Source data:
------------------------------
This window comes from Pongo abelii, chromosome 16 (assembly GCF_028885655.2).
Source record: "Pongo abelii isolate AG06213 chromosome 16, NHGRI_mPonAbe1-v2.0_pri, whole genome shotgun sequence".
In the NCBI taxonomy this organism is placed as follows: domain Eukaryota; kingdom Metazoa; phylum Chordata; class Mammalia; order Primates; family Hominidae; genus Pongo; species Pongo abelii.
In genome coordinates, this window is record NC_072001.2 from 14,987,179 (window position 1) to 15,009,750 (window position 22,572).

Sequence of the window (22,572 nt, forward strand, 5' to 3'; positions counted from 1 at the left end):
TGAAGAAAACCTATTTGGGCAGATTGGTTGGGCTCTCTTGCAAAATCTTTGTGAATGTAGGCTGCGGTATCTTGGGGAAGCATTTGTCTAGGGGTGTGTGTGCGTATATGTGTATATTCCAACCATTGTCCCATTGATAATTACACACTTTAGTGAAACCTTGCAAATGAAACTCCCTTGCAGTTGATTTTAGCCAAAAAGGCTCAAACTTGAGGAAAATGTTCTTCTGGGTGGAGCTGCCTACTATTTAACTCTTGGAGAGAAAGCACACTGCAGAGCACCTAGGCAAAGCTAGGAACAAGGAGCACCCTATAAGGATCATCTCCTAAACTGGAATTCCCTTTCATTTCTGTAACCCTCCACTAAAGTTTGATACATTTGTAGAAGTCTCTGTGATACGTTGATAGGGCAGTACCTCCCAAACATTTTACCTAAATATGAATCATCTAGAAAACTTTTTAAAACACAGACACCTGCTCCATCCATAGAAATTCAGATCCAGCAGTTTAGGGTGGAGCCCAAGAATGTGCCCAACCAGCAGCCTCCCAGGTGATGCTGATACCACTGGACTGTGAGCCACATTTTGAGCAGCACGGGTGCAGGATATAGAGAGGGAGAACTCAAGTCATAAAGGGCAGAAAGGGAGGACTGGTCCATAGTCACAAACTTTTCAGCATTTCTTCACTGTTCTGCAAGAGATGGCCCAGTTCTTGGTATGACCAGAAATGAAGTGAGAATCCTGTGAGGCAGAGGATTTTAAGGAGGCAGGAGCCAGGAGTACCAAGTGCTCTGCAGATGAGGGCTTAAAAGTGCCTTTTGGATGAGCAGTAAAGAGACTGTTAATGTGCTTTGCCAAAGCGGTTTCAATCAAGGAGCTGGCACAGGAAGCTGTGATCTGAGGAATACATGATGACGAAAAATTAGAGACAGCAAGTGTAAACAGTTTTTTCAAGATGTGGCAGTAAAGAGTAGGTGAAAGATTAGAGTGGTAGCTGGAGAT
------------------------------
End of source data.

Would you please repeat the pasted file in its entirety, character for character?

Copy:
This window comes from Pongo abelii, chromosome 16 (assembly GCF_028885655.2).
Source record: "Pongo abelii isolate AG06213 chromosome 16, NHGRI_mPonAbe1-v2.0_pri, whole genome shotgun sequence".
In the NCBI taxonomy this organism is placed as follows: domain Eukaryota; kingdom Metazoa; phylum Chordata; class Mammalia; order Primates; family Hominidae; genus Pongo; species Pongo abelii.
In genome coordinates, this window is record NC_072001.2 from 14,987,179 (window position 1) to 15,009,750 (window position 22,572).

Sequence of the window (22,572 nt, forward strand, 5' to 3'; positions counted from 1 at the left end):
TGAAGAAAACCTATTTGGGCAGATTGGTTGGGCTCTCTTGCAAAATCTTTGTGAATGTAGGCTGCGGTATCTTGGGGAAGCATTTGTCTAGGGGTGTGTGTGCGTATATGTGTATATTCCAACCATTGTCCCATTGATAATTACACACTTTAGTGAAACCTTGCAAATGAAACTCCCTTGCAGTTGATTTTAGCCAAAAAGGCTCAAACTTGAGGAAAATGTTCTTCTGGGTGGAGCTGCCTACTATTTAACTCTTGGAGAGAAAGCACACTGCAGAGCACCTAGGCAAAGCTAGGAACAAGGAGCACCCTATAAGGATCATCTCCTAAACTGGAATTCCCTTTCATTTCTGTAACCCTCCACTAAAGTTTGATACATTTGTAGAAGTCTCTGTGATACGTTGATAGGGCAGTACCTCCCAAACATTTTACCTAAATATGAATCATCTAGAAAACTTTTTAAAACACAGACACCTGCTCCATCCATAGAAATTCAGATCCAGCAGTTTAGGGTGGAGCCCAAGAATGTGCCCAACCAGCAGCCTCCCAGGTGATGCTGATACCACTGGACTGTGAGCCACATTTTGAGCAGCACGGGTGCAGGATATAGAGAGGGAGAACTCAAGTCATAAAGGGCAGAAAGGGAGGACTGGTCCATAGTCACAAACTTTTCAGCATTTCTTCACTGTTCTGCAAGAGATGGCCCAGTTCTTGGTATGACCAGAAATGAAGTGAGAATCCTGTGAGGCAGAGGATTTTAAGGAGGCAGGAGCCAGGAGTACCAAGTGCTCTGCAGATGAGGGCTTAAAAGTGCCTTTTGGATGAGCAGTAAAGAGACTGTTAATGTGCTTTGCCAAAGCGGTTTCAATCAAGGAGCTGGCACAGGAAGCTGTGATCTGAGGAATACATGATGACGAAAAATTAGAGACAGCAAGTGTAAACAGTTTTTTCAAGATGTGGCAGTAAAGAGTAGGTGAAAGATTAGAGTGGTAGCTGGAGAT